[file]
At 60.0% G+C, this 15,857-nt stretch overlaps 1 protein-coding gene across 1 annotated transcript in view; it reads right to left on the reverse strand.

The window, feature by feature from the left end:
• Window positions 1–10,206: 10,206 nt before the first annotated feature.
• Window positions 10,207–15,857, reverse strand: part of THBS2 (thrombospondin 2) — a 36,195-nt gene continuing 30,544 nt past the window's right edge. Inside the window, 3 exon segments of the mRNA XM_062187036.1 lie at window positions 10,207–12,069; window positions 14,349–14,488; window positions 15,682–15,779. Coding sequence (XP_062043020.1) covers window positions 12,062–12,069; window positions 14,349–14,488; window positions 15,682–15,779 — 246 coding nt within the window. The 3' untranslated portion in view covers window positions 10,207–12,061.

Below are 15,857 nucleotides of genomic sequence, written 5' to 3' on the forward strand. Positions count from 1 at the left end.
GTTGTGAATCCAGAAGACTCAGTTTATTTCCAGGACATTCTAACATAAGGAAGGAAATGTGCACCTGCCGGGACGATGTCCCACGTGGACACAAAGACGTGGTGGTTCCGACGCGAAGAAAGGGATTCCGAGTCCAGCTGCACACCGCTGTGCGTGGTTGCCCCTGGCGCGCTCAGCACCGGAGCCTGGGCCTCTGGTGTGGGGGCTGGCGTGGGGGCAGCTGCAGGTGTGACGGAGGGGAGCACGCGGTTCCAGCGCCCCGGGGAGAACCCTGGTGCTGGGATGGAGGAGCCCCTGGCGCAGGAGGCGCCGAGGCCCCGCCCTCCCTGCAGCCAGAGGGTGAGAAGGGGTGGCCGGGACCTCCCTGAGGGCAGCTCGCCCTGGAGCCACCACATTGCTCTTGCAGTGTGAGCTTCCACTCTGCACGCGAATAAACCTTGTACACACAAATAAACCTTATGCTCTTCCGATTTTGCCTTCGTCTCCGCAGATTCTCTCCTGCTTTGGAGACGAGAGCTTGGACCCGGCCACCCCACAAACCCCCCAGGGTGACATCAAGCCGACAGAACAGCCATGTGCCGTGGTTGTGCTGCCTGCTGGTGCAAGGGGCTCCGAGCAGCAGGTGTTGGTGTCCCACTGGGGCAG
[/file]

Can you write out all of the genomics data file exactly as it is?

At 60.0% G+C, this 15,857-nt stretch overlaps 1 protein-coding gene across 1 annotated transcript in view; it reads right to left on the reverse strand.

The window, feature by feature from the left end:
• Window positions 1–10,206: 10,206 nt before the first annotated feature.
• Window positions 10,207–15,857, reverse strand: part of THBS2 (thrombospondin 2) — a 36,195-nt gene continuing 30,544 nt past the window's right edge. Inside the window, 3 exon segments of the mRNA XM_062187036.1 lie at window positions 10,207–12,069; window positions 14,349–14,488; window positions 15,682–15,779. Coding sequence (XP_062043020.1) covers window positions 12,062–12,069; window positions 14,349–14,488; window positions 15,682–15,779 — 246 coding nt within the window. The 3' untranslated portion in view covers window positions 10,207–12,061.

Below are 15,857 nucleotides of genomic sequence, written 5' to 3' on the forward strand. Positions count from 1 at the left end.
GTTGTGAATCCAGAAGACTCAGTTTATTTCCAGGACATTCTAACATAAGGAAGGAAATGTGCACCTGCCGGGACGATGTCCCACGTGGACACAAAGACGTGGTGGTTCCGACGCGAAGAAAGGGATTCCGAGTCCAGCTGCACACCGCTGTGCGTGGTTGCCCCTGGCGCGCTCAGCACCGGAGCCTGGGCCTCTGGTGTGGGGGCTGGCGTGGGGGCAGCTGCAGGTGTGACGGAGGGGAGCACGCGGTTCCAGCGCCCCGGGGAGAACCCTGGTGCTGGGATGGAGGAGCCCCTGGCGCAGGAGGCGCCGAGGCCCCGCCCTCCCTGCAGCCAGAGGGTGAGAAGGGGTGGCCGGGACCTCCCTGAGGGCAGCTCGCCCTGGAGCCACCACATTGCTCTTGCAGTGTGAGCTTCCACTCTGCACGCGAATAAACCTTGTACACACAAATAAACCTTATGCTCTTCCGATTTTGCCTTCGTCTCCGCAGATTCTCTCCTGCTTTGGAGACGAGAGCTTGGACCCGGCCACCCCACAAACCCCCCAGGGTGACATCAAGCCGACAGAACAGCCATGTGCCGTGGTTGTGCTGCCTGCTGGTGCAAGGGGCTCCGAGCAGCAGGTGTTGGTGTCCCACTGGGGCAG